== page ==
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Want a different Syria policy? Just change the channel

U.S. Ambassador to the United Nations Nikki Haley,

U.S. Ambassador to the United Nations Nikki Haley, here at a Security Council meeting on Friday, April 7, 2017, was among the Trump administration officials voicing conflicting stances on Syria on Sunday's news talk shows. Photo Credit: AFP/Getty Images / Jewel Samad

Fork in the road

Nothing Donald Trump said or tweeted before last week would have predicted his missile strike on Syria. But he did say this the day before: “I do change and I am flexible.”

So flexible that it’s tough to figure where U.S. policy on Syria is now headed. Trump administration officials quizzed about that on the Sunday shows didn’t seem to be reading from the same script.

UN Ambassador Nikki Haley indicated in an interview on CNN’s “State of the Union” that there can’t be a political solution to Syria so long as Bashar Assad remains in power. “We don’t see a peaceful Syria with Assad in there,” she said.

But stabilizing Syria does not depend on Assad’s exit, according to Secretary of State Rex Tillerson on ABC News’ “This Week.”

“Our priority is first the defeat of ISIS,” Tillerson said. Afterward, he said, “We believe the Syrian people will lawfully be able to decide” his fate.

Haley harshly denounced Russia’s role in Syria. Tillerson, who is heading to Moscow this week, said, “We are hopeful that we can work with Russia.”

See Scott Eidler and Emily Ngo’s story for Newsday.

Is that all clear?

Two Senate hawks on Syria had different reads on the Trump policy after the Tillerson and Haley interviews.

On NBC’s “Meet the Press,” Sen. Lindsey Graham (R-S.C.) said his take-away from Haley’s remarks is that “You’ll never end the war with Assad in power. So that means regime change is now the policy of the Trump administration. That’s at least what I’ve heard.”

That wasn’t what Sen. Marco Rubio (R-Fla.) said he heard from Tillerson.

“This idea that somehow you can just defeat ISIS and then we’ll figure it out with Assad, it’s not going to work,” Rubio said on ABC’s “This Week.” The reason, Rubio said, is that as along as Assad is in power, “you will have a reason for people to be radicalized in Syria.”

The take-away: Base runners

The Syrian air base hit by 59 Tomahawk missiles is back in business, but Trump’s base of support may never be the same. Reactions from nationalists, populists and alt-right figures ran from consternation to cries of betrayal, given Trump’s years of warnings against getting involved in that country.

Paul Joseph Watson of the conspiracy-crazed website InfoWars called the president a puppet and the gas attack that provoked Trump to act “fake.” “I’m officially OFF the Trump train,” he tweeted. Trump’s Brexit bro, Nigel Farage of Britain, also disapproved. See Dan Janison’s column for Newsday.

Poll: OK on Syria, but ...

Trump’s missile strike on Syria was backed by 51% of Americans in a Huffington Post/YouGov survey, while 32% opposed it and 17% were uncertain.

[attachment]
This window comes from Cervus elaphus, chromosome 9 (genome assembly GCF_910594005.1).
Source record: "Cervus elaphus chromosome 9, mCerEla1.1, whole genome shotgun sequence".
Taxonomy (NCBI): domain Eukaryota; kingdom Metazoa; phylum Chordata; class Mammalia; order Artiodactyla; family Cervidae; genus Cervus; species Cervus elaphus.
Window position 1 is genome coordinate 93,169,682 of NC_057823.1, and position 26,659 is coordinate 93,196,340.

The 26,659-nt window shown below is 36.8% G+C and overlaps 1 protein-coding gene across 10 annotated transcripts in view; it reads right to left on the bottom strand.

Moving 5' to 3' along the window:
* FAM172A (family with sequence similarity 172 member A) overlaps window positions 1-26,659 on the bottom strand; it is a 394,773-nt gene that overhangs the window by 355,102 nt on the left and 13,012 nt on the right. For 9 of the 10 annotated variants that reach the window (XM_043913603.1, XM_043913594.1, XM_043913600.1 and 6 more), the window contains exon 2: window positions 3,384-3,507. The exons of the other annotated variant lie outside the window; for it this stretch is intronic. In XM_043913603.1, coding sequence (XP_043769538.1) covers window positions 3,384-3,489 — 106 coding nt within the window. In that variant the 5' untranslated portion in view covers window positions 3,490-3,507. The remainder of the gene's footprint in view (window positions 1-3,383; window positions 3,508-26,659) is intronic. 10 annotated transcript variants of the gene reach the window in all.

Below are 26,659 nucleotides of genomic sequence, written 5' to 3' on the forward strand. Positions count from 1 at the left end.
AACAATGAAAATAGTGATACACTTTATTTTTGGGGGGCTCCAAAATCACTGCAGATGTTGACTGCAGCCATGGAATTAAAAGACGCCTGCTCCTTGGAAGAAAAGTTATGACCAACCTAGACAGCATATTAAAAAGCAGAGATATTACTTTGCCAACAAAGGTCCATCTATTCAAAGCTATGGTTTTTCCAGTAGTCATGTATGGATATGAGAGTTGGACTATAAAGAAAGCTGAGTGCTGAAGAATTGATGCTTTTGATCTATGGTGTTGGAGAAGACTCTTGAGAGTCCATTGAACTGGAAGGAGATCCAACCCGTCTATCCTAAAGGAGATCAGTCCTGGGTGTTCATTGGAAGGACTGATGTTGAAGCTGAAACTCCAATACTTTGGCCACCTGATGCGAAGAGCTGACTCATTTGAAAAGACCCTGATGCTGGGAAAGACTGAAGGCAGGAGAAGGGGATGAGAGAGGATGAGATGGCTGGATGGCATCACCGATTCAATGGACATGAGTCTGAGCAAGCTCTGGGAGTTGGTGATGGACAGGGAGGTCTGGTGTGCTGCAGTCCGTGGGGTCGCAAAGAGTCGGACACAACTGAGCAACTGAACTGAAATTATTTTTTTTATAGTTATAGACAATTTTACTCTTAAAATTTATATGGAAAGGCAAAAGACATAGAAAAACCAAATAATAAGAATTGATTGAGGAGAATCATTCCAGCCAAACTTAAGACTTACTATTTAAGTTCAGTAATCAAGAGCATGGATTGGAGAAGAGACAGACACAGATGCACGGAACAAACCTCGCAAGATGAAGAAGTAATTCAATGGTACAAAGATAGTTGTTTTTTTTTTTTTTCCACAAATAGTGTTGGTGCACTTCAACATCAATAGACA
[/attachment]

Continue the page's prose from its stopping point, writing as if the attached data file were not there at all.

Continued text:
Only 20% want Trump to take more military action, while 36% say he should not and 45% are unsure.

In the meantime, Trump’s job approval numbers in Gallup’s daily tracking poll have improved to 40%. He bottomed out at 35% on March 28.

Kim Jong Un, take notes

Tillerson said the missile strike in Syria can be seen as a message to North Korea about its nuclear weapons program as well.

“The message that any nation can take is, ‘If you violate international norms, if you violate international agreements, if you fail to live up to commitments, if you become a threat to others, at some point a response is likely to be undertaken,” Tillerson said on ABC’S “This Week.”

K.T. goodbye

Southampton’s K.T. McFarland, a holdover from the brief reign of Lt. Gen. Mike Flynn at the National Security Council, has been asked to leave the Trump White House post and will be offered the nomination of ambassador to Singapore, several reports said.

Bloomberg News reports that both McMaster and Homeland Security Secretary John Kelly were involved in the decision to oust McFarland from the No. 2 NSC job, deeming her not a good fit.

McFarland worked in Republican administrations in the 1970s and ’80s, and was more recently a Fox News commentator, which had brought her to Trump’s attention.

What else is happening

  • Trump’s vow to deport criminals who aren’t U.S. citizens is proving easier said than done, reports The Washington Post — especially when their home countries won’t take them back.
  • Trump has given up on the tax overhaul plan he campaigned on and the administration has gone back to the drawing board in search of a Republican consensus, The Associated Press reports.
  • Fox News’ parent company is conducting anti-sexual harassment seminars by using the notorious “Access Hollywood” tape of Trump bragging about groping women, according to The Hollywood Reporter. The video is presented as an example of what should not happen in a workplace.
  • Trump on Sunday made his 16th visit to one of his golf courses since taking office.
  • Neil Gorsuch will be sworn in Monday as the newest Supreme Court justice, taking the seat left vacant for 14 months after the death of Justice Antonin Scalia.

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